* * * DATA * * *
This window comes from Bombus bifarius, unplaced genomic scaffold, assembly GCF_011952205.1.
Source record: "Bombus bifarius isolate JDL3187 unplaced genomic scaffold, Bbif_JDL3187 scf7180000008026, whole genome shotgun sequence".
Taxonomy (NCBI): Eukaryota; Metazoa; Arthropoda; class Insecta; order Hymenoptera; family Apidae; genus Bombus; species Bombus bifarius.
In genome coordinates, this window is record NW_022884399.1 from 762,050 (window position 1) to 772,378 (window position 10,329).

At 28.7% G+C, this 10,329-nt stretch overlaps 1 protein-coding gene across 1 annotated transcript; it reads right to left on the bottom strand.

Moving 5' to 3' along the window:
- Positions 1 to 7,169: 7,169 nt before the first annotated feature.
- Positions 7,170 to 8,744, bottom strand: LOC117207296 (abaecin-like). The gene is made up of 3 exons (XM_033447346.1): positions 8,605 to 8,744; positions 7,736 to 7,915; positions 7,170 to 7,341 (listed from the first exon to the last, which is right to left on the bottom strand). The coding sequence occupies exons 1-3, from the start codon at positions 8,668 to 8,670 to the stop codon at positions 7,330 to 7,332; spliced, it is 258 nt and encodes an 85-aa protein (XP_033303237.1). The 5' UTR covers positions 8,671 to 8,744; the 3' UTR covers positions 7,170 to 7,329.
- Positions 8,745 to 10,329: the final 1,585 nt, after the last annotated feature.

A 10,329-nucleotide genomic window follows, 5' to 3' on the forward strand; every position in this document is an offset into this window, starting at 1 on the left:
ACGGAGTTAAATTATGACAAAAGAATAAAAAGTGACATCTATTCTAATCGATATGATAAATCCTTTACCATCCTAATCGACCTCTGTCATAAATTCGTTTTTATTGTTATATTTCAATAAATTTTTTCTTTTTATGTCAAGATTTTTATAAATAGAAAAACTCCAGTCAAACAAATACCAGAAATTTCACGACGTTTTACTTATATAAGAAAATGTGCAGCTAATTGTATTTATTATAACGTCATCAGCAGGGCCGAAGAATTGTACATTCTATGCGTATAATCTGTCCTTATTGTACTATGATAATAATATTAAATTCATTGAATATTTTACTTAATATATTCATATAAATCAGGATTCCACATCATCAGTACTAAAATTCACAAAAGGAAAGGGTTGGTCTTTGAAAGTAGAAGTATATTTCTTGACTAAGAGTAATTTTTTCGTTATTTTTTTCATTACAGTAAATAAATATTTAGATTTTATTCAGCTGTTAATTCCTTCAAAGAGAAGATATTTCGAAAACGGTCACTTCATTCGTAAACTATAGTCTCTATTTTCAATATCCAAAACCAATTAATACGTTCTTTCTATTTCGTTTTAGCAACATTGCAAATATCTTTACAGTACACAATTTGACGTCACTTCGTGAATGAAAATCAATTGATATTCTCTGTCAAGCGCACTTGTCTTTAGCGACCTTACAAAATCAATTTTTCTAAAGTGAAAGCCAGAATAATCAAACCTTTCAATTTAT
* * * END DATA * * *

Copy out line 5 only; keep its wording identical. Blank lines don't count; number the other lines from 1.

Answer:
At 28.7% G+C, this 10,329-nt stretch overlaps 1 protein-coding gene across 1 annotated transcript; it reads right to left on the bottom strand.